Body Image

Body image issues, a common feature of eating disorders, seem to become more complex with age. Body changes that occur with menopause and aging include decreased muscle mass, increased fat, changing body shape, reduced skin firmness, breast changes, and graying hair. Since our culture tends to value the appearance of youth as the "ideal" form, physical changes related to age can increase anxiety about looking and feeling older and less attractive.

Underrepresentation of older people in the media reinforces the message that aging is not desirable. Research has demonstrated that middle-aged people engage in increased speech that endorses the idea of youth as the standard of beauty—they might make comments about looking "saggy" or "wrinkly." This may be considered parallel to “fat talk” in younger people, or statements that disparage different body types and endorse thinness.


As with eating disorders that occur at other ages, midlife eating disorders are likely caused by a multitude of factors, including genetic, biological, and environmental.

Hormonal changes are believed to play a role. Preliminary research has implicated estrogen’s role in activating eating disorder genes in adolescence. Like puberty, perimenopause is a time characterized by shifts in hormone levels, so some researchers hypothesize that the changing hormones of menopause would be a corresponding risk period.

Age-related weight gain that normally occurs with menopause is believed to increase the risk for the onset of eating disorders in midlife. Many women (and presumably men, too) feel unhappy about the physical changes that occur and they may take steps to control their weight.

Unique psychosocial stressors that occur in midlife can also play a role in triggering eating disorders in those who may be predisposed:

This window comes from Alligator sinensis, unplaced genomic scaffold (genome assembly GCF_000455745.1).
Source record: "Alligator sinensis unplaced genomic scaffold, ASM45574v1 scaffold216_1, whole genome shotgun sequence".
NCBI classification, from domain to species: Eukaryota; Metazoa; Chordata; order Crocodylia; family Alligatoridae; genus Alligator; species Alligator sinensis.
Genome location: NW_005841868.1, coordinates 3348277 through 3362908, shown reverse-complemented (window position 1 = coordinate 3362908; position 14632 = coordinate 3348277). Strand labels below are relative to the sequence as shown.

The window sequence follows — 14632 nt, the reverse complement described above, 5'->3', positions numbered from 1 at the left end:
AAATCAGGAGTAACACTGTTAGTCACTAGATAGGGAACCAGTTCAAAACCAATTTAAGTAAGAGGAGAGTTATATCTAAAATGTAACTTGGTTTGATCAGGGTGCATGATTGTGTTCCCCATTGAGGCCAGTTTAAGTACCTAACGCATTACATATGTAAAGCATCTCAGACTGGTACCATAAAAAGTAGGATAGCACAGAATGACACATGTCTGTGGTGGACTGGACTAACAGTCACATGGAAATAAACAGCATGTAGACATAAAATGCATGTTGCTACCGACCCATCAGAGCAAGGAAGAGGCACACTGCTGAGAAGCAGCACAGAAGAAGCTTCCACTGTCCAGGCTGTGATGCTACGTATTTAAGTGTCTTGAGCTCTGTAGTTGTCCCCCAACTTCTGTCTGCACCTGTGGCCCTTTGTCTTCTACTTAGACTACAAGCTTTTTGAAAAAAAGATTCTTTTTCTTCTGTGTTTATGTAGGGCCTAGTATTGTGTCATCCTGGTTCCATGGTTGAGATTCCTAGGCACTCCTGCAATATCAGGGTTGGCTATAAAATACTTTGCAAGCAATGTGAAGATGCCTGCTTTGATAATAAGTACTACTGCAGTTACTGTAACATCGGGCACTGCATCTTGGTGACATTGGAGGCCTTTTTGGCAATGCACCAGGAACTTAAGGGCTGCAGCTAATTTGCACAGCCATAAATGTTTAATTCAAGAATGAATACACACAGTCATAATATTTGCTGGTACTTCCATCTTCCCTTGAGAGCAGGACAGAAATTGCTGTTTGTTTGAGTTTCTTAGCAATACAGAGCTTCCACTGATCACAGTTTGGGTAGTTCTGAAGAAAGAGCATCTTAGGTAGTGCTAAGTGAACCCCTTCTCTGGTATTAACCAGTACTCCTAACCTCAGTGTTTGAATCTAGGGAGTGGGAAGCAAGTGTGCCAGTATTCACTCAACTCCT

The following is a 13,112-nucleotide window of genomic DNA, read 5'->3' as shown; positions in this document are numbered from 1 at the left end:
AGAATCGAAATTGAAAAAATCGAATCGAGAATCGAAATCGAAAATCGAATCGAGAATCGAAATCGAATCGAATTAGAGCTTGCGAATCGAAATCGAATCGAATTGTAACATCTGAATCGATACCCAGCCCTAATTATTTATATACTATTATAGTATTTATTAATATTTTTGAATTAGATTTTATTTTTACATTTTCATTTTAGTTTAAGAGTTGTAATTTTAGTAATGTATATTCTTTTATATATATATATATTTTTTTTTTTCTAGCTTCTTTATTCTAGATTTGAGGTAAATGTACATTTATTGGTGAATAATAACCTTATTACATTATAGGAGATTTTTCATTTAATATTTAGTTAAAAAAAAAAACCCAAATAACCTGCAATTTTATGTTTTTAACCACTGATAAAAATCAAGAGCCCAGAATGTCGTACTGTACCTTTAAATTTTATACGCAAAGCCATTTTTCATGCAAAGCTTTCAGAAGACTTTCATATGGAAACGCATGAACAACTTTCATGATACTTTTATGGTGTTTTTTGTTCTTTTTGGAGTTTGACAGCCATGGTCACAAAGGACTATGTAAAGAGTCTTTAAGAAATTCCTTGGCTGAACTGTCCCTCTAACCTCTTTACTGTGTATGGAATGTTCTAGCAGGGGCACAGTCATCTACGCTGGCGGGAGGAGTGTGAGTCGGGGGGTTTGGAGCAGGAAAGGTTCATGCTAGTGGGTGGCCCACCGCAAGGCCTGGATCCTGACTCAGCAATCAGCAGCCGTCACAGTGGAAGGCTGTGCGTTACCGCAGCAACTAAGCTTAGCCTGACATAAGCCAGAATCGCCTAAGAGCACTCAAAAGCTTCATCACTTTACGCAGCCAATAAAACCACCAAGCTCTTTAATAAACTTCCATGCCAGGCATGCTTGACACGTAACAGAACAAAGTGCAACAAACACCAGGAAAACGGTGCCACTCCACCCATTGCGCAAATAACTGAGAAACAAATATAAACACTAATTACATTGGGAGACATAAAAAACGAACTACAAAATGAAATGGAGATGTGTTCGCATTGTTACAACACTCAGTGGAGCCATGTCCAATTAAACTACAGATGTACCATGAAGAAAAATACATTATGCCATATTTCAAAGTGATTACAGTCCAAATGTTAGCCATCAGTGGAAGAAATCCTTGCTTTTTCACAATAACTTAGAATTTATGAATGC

• Widowhood and bereavement
  • Medical illness (surgery)
  • Partner-related problems (infidelity and divorce)
  • Parenting-related transitions (children leaving home)
  • Residential move
  • Retirement
  • Immigration


The medical risks for individuals with midlife eating disorders appear to be even greater than those for younger people with eating disorders. The full range of potential medical consequences associated with eating disorders include:

  • Hormone disruption
  • Problems with the digestive system
  • Heart problems
  • Weakening bones
  • Electrolyte abnormalities

Midlife women with eating disorders may be up to six times more likely to experience medical problems related to their eating disorder than younger people with eating disorders.

The most common medical problem for women ages 50 years and older with eating disorders is osteoporosis. For those who have been chronically ill with an eating disorder for many years, the effects may be heightened. Elderly people with eating disorders may be frailer and more prone to bone fractures. For those with low weights, the risk of death appears to increase with age. In one study, the mortality rate for people with midlife eating disorders was three times greater than it was for younger people with eating disorders.


There is a great lack of research on the treatment of eating disorders in midlife patients. One study showed that only 27 percent of midlife women who met criteria for an eating disorder diagnosis received any treatment.